8 november 2014, and so it came to pass

To uncharacteristically stay with the same topic, some reflections a week after the government's number two signed a pretty substantial devolution deal with greater manchester's ten number ones. Aficionados may recognise that many details are, to a degree, more of the same: GM already had earnback and transport powers, housing and planning has long been under discussion. However, this is a stake in the ground that pulls those things significantly forward, idenifying budgets and pushing forward mechanisms that enable local control and making a good first fist of, probably more importantly, reducing central government "oversight" and conditions. It is recognition of the seriousness of that which forced hands all round on the solution everyone knew would be needed at some time, of an elected mayor for the whole manchester city/region (the 3 million people of greater manchester). As the eleventh member of the combined authority, a goverance scheme designed in wigan not whitehall, this institutional innovation is emphatically not an imposition but a sensible evolution of the local system, with the new powers neatly split between the mayor and the ca, and with the optionality of more movement, in areas such as health, benefits and planning, from both local and central to regional-level, as and when the time is appropriate. There has been some gnashing of teeth, not least that this seems to be championed by the governing conservative and liberal democratic parties rather than labour, the party of eight of the ten signing local leaders (and almost certainly the new mayor) which does seem to represent a certain flat-footedness evidenced also in the broader "northern powerhouse" narrative that this is a part of. Economically, devolution is a good thing, and the advantages of manchester going first (after london of course) are significant, in terms of international championing and investment, the bully pulpit bearing down on "one size fits all" national schemes and london-bias and the leverage of locally co-ordinated powers and budgets. Its not yet the £22 billion spent here of course, but we're on our way.

1 november 2014, in scotland’s wake

I have to admit to being rather surpised, as well as delighted, that somehow over the last months devolution seems to have taken some very serious steps from the technocratic and academic sphere towards the front line of politics. This week local power was on front pages from the guardian to the financial times, becoming a topic that politicians seem to think might win or lose them votes. The arguments many of us have been sharpening for years about converting the house of lords to a regional chamber in manchester's town hall, of the city getting a proper boris-style mayor, of major infrastructure investments like hs3 and the local tax raising powers to sustain them are suddenly falling from the mouths of party leaders; the grand plan of the parties outbidding each other in the run up to the election seems to be actually unfolding before our eyes. Excellent initiatives like the city growth commission have helped give shape to the impetus, but the game-changer was undoubdedly the scottish referendum, which has left politicians seraching for a way to channel the "and me..?" reaction building up steam in the country. It is certainly good news and brings a fighting chance of sucess better than anytime since the mid-90s when a similar thrust ushered in regional agencies and assemblies and the scottish (and welsh) parliament itself. We need to keep up indeed increase the pressure !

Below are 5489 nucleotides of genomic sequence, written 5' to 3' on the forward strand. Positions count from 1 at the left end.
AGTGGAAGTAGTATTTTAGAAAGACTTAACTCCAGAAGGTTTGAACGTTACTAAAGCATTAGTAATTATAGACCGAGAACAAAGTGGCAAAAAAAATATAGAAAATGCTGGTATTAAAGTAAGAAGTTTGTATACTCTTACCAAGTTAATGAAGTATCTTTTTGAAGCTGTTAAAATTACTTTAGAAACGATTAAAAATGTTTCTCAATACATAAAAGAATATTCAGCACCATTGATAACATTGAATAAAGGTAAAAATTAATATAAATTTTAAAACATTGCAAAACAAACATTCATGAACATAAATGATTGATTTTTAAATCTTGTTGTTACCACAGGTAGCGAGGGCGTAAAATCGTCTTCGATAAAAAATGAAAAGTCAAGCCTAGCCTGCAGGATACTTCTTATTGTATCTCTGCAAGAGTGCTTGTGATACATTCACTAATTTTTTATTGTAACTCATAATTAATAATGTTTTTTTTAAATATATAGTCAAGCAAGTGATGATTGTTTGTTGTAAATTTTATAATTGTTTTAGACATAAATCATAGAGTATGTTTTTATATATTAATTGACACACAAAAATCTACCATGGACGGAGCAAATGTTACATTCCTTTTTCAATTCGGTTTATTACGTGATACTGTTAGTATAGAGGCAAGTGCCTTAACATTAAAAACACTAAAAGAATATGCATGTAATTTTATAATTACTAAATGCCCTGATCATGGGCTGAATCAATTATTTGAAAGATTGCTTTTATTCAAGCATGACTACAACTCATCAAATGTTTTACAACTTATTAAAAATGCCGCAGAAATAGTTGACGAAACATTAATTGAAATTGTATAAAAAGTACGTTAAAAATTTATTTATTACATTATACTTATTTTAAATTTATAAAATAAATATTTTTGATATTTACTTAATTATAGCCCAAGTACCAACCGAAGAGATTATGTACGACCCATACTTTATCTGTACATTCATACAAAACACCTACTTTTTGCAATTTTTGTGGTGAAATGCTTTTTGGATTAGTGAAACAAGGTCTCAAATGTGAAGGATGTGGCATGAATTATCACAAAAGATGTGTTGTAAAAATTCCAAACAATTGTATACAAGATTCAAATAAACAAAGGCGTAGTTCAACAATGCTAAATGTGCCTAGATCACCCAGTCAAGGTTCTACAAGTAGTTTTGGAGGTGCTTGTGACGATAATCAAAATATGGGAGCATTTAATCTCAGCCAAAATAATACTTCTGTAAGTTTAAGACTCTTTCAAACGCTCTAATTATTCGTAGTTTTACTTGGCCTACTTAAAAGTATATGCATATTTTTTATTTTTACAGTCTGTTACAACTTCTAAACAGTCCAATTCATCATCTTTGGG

20 october 2014, we made it !

An intense blush of the life personal and familial, as we really got away from it all and my other half and I tied the knot a little stronger. That was just the prologue to the wonderful story of my eldest son's coming of age, and all at what was once, and still is for so many, the centre of the world. Jerusalem was quiet, without a normal hair out of place for the sukkot holidays and the several dozen of our crowd wandered amongst the magnificent and the maligned, seeing all and imbuing the whole occasion with meaning and wonder, even awe. He was, as expected, unbelievably perfect, and the event itself on the lawn overlooking the old city was touchingly informal and magical. We even had an excellent party, with good food and whisky, as well as circus, speeches and a roomful of friends and family; we somehow succeeded. Off then to portugal for a week's r&r that was exactly that, with a healthy mix of relaxing by the pool, museums and monasteries, tripping along the coast and seeing, tasting and smelling the best of a rather downbeat lisbon. It all culminated with a frenetic tuctuc ride through the beautiful old streets up to the castle where we looked down through a spectacular sunset to the city's twinkling lights. The next day the gorgeous october sun bade us a fond farewell as we headed back to reality, all of us a little changed.

6 october 2014, on the verge

After the most intensive months of preparation, which have speeded up manically over the last weeks and days, we are finally off tomorrow on our big adventure. We first fly to budapest to pick up some of my other half's family and after a night's stopover on to tel aviv for the big event. The warm up is on friday, the main act saturday, followed of course by dinner and a party. I can't quite believe I have a thirteen year old son; these years have really just bunched up we've flitted over them so quickly. I'm very happy to be getting away from it all, and very happy too so many friends and family are joining us for a far bigger gathering than we first imagined. It will though be informal and fun, I hope, and probably a tad emotional, as these things are. Tonight is all packing and last minute preparations, but I think we're set. Life itself (hans christian andersen) is the most wonderful fairy tale. Time doesn't pass (marty rubin), it continues. "What day is it?", asked pooh, "it's today" squeaked piglet, "my favourite day" said pooh.